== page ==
Mimsy Were the Borogoves

Hacks: Articles about programming in Python, Perl, Swift, BASIC, and whatever else I happen to feel like hacking at.

Apple goes to the Swift

Jerry Stratton, June 7, 2014

photo for Swift Apple: photo for Apple goes to the Swift

The race may not always go to the swift, but that is the way to place your bets.

The most exciting part of the WWDC keynote last Monday wasn’t the new operating systems for the Macintosh and iDevices. It was the announcement of the new Swift programming language for MacOS and iOS. A new programming language is my equivalent of “one more thing…”

It took a few seconds for the Swift Language Guide to appear on the iBookstore after the announcement, but the reference makes me even more excited. Swift appears to combine some of the best features of Objective-C/C++ and Python.1

The book, which is also available online, hooked me. I have not yet programmed in Swift, but I’m going to, and soon. I dabbled in iOS app creation for work, but so far all of my personal iPhone/iPad apps have been XHTML5. Swift makes me want to find some use for it.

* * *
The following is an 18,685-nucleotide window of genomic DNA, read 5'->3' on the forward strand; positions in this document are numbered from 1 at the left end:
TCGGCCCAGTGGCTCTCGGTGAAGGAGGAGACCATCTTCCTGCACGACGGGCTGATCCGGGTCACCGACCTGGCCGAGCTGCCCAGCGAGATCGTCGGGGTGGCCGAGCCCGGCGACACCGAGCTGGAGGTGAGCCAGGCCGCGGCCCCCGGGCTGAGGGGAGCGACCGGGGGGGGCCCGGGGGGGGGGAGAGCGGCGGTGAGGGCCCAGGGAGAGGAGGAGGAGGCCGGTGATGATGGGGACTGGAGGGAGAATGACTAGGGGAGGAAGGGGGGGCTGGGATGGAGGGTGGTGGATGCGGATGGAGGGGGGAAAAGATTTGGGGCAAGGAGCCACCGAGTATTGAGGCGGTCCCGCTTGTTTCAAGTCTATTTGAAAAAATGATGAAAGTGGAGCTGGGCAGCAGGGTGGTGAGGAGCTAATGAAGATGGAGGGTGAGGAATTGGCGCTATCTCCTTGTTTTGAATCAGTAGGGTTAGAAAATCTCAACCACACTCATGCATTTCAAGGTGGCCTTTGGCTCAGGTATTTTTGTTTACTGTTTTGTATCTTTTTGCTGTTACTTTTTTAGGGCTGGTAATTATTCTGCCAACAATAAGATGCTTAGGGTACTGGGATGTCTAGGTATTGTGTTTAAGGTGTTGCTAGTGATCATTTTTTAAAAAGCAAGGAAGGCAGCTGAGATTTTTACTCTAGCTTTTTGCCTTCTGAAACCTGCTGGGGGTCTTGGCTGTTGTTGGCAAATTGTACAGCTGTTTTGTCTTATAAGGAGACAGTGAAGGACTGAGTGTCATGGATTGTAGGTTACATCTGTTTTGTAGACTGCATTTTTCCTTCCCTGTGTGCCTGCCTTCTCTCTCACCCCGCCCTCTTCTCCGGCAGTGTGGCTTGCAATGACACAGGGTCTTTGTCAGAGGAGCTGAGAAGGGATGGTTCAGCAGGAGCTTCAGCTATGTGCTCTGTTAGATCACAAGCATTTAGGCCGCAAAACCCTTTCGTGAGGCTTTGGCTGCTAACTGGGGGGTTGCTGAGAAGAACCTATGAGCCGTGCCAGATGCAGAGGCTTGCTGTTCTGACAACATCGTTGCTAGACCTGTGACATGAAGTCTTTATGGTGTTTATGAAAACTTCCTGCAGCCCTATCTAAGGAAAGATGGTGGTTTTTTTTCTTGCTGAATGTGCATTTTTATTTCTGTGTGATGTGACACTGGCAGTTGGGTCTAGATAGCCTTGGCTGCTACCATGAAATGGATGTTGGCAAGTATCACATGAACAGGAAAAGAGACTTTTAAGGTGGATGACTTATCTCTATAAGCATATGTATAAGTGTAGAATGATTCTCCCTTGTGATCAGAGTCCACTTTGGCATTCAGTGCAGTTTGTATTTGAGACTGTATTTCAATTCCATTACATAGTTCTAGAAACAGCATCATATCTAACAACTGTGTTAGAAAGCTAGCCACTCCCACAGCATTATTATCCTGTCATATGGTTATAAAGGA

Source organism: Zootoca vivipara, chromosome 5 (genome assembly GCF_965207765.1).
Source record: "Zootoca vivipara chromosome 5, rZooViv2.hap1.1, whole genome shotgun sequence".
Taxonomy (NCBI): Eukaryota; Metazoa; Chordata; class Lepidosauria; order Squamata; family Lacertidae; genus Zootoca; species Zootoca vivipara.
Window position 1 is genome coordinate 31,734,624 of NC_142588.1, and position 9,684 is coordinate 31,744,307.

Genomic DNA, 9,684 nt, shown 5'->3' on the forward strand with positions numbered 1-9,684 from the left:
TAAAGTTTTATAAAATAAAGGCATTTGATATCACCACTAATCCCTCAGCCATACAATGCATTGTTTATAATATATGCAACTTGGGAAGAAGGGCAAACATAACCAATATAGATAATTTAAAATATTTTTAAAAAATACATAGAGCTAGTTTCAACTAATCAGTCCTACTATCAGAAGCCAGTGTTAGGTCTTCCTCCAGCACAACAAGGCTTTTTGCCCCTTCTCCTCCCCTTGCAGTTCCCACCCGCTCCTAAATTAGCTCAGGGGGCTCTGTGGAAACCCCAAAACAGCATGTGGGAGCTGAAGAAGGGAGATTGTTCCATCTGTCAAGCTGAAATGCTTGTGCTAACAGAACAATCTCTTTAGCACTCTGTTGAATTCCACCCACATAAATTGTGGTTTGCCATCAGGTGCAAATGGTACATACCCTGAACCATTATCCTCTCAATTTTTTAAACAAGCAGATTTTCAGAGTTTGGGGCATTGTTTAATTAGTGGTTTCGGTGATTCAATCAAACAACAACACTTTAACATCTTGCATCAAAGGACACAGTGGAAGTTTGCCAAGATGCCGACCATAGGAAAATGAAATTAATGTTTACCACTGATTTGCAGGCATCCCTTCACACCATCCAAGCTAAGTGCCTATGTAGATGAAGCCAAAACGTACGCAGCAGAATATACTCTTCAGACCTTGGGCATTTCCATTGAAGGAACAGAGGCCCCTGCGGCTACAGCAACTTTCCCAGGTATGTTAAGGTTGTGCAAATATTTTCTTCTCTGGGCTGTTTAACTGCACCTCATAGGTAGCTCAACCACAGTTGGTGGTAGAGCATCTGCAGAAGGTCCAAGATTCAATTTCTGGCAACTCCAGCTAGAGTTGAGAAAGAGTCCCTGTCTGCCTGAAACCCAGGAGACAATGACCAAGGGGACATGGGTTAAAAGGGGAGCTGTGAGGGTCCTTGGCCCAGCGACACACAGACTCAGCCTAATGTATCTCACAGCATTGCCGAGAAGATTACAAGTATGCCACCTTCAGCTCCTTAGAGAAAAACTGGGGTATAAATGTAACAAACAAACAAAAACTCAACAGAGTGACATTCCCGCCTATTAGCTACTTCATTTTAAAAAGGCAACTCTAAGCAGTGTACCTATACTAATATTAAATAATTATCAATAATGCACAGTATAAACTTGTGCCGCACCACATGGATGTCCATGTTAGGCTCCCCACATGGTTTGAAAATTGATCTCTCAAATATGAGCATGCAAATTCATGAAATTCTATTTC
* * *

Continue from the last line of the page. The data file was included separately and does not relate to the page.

It’s pretty rare for me to read a programming book all the way through; good ones, like the Swift book, make me want to hit the keyboard. In this case, even though I don’t have access to my iMac, I still wanted to, and did, finish the guide.

Swift will definitely be familiar to Python programmers. For example, it contains the for…in control statement that I first saw in Python.

In addition to the traditional for-condition-increment loop found in C, Swift adds a for-in loop that makes it easy to iterate over arrays, dictionaries, ranges, strings, and other sequences.

Swift contains both a while and a while… do loop, as does C++. It also includes C++’s switch statement, however, there are major differences: